Sequential Multi-Trak (Hi Res Photos)

A photographic exploration

…of my new Sequential Multi-Trak. Planned work:

  1. Replace the battery
  2. Install the new Tauntek/Bob Grieb firmware
  3. Perform battery drain / current draw mod (if necessary)
  4. Replace buttons which have yellowed over time
  5. Replace foam in the flight case

View The Gallery, and Some Links

What’s Old is New Again.

Keyboard Setup Based on Vintage RMI 300B “Electra-Piano”

Remember me saying that Tom, the guy who sold me the Pax tape echo chamber is pretty cool?  Well … periodically he texts me links to good local deals on second-hand gear.  He seems to know exactly what kind of equipment I’m interested in, and he has a real nose for good deals.  I have added him to my contact list as “Tommy Tape Echo”.

A little over a month ago, he tipped me off to this really cool vintage keyboard from RMI (“Rocky Mount Instruments”).  I picked it up from a guy in Oakville that day for a couple hundred bucks.  Then, a few weeks later, when I finally got together with my experimental jam band, I put together a setup that looked like this (click the image to enlarge):

Retro Keyboard Setup

Korg MS-20 (Kit), Arturia Microbrute, Mackie 402 Mixer, EHX Small Clone Phase Shifter, Boss RE-20 Space Echo Pedal. All supported by the monstrous RMI 300B "Electra Piano"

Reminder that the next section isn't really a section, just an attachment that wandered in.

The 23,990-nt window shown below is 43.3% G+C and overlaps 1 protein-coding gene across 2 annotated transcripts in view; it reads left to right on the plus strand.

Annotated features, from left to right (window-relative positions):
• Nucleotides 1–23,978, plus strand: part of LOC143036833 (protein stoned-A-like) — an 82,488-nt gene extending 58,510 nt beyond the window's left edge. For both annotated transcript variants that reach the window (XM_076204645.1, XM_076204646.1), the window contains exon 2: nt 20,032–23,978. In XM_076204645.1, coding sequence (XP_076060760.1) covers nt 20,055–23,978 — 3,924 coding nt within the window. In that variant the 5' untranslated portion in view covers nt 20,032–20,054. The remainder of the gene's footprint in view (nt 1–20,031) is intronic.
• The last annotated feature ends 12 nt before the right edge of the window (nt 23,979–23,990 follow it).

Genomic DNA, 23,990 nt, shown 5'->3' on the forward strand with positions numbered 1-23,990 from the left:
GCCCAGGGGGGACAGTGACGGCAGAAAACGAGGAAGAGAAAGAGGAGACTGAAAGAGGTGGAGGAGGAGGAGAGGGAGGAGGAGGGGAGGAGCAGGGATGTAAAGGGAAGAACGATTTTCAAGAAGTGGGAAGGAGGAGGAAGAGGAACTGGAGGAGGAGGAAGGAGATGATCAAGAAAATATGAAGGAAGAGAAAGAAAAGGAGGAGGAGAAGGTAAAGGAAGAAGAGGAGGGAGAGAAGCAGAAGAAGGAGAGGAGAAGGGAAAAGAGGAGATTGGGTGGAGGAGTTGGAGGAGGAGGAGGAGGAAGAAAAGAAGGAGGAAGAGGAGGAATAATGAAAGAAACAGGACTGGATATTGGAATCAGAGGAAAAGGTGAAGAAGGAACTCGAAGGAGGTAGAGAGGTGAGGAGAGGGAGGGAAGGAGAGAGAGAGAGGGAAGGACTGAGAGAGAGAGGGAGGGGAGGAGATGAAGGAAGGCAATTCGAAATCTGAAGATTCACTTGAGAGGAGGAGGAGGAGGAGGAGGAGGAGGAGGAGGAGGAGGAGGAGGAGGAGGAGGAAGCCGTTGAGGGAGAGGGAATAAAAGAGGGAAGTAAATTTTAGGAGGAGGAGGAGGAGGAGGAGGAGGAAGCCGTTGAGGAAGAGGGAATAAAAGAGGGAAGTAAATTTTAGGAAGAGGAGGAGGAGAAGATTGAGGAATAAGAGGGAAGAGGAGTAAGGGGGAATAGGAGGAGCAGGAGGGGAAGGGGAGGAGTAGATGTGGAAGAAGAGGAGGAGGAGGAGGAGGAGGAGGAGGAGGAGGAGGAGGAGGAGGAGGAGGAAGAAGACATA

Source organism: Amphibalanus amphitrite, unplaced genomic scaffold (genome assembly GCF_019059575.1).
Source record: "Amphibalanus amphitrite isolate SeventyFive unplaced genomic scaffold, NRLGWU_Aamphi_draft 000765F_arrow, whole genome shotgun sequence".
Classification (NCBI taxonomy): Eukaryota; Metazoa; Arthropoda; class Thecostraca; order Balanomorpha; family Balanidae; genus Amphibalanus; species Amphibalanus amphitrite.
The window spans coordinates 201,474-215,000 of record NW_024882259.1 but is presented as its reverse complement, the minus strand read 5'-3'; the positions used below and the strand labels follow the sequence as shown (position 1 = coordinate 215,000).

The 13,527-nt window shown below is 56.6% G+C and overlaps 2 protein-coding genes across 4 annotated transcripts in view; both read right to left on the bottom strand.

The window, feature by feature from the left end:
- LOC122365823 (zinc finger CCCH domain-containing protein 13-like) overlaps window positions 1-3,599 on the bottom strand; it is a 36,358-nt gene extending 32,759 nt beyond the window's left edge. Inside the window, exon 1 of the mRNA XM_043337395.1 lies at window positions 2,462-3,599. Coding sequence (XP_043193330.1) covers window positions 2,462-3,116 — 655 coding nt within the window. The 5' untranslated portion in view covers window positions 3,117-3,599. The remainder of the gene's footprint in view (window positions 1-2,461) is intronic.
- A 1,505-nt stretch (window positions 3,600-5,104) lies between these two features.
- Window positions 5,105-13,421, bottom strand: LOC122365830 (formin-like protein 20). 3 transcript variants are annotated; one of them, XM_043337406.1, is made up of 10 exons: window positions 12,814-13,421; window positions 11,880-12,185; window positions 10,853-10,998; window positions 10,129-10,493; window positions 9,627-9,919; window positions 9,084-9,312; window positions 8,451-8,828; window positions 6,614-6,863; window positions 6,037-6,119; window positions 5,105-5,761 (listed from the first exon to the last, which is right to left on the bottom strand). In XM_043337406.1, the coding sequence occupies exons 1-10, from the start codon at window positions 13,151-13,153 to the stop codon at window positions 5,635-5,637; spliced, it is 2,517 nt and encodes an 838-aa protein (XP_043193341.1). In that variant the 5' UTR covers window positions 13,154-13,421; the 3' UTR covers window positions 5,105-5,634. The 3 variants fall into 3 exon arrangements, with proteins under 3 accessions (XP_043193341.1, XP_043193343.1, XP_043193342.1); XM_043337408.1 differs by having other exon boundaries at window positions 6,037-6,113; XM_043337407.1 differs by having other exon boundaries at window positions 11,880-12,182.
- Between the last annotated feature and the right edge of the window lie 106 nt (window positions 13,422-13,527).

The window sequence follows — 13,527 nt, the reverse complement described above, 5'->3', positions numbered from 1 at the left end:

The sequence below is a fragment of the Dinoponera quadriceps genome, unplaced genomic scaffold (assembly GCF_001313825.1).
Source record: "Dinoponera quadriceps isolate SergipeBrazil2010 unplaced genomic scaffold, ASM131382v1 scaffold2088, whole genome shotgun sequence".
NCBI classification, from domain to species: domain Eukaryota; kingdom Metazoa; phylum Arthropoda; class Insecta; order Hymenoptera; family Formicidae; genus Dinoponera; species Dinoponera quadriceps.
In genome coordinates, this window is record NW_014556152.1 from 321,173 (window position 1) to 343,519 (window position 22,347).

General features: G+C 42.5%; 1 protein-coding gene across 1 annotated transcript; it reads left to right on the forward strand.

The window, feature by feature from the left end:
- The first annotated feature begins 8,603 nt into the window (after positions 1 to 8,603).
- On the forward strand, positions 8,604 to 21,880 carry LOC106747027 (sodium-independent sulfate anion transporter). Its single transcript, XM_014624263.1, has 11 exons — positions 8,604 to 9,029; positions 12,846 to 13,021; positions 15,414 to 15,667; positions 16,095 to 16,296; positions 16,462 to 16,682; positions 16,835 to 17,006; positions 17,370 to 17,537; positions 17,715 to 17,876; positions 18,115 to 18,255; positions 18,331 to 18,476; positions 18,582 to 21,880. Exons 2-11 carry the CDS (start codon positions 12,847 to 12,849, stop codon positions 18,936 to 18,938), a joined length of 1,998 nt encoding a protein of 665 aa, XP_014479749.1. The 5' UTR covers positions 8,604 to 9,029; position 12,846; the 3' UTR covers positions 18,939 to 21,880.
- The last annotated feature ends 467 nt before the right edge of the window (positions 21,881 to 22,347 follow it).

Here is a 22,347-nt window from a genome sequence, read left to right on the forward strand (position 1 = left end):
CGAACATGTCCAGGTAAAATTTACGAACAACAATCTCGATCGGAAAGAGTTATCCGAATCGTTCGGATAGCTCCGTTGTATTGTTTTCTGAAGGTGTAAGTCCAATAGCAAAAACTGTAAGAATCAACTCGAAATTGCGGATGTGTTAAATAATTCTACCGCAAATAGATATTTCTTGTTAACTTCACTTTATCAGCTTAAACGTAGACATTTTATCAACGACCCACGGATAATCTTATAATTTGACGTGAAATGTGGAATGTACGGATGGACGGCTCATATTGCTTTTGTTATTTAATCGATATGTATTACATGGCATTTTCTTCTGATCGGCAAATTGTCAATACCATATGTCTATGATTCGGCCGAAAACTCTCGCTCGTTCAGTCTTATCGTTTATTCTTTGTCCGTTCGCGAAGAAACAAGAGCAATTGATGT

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Yamaha SY35 Synthesizer – Downloadable Service Manual Now Available

Yamaha SY35 Vector SynthesizerAs promised, here’s the hard-to-find manual for Yamaha’s last Vector synth.

Yamaha sent it to me as 4 separate PDFs (Service Manual, MIDI Implementation, Parts List, Expanded big PCB pages), plus a monster-sized TIFF of the schematic. They didn’t want anything for it, and they didn’t ask any questions. I assembled the files into a single PDF, then used the the web-based Compress PDF to reduce the file size (to 6.5 MB, down from about 12 MB).

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Vintage Synth Ownership: A Labour of Love.

My recent acquisitions are a Roland Juno-106 and a Korg Poly-800II, both in excellent condition. Instant gratification. Not too shabby.

But sometimes a synth requires more nurturing. Sometimes crazy people like us even document their restorations for the world to see.

Moog Opus 3: 20 years in a damp basement

A Moog Opus 3 that was deserving of a better life.

Check out this picture-laden blog entry chronicling the resurrection of a Moog Opus 3. I find these types of blogs inspirational – they make me want to start documenting the stuff I do too.

I’ve done restoration work on a Yamaha CS40M, a Roland Jupiter-6, a couple of Roland Juno-106 keyboards, and a Korg DW-6000. Making a damaged or deteriorating instrument playable again is simply one of the most gratifying things a musician can do.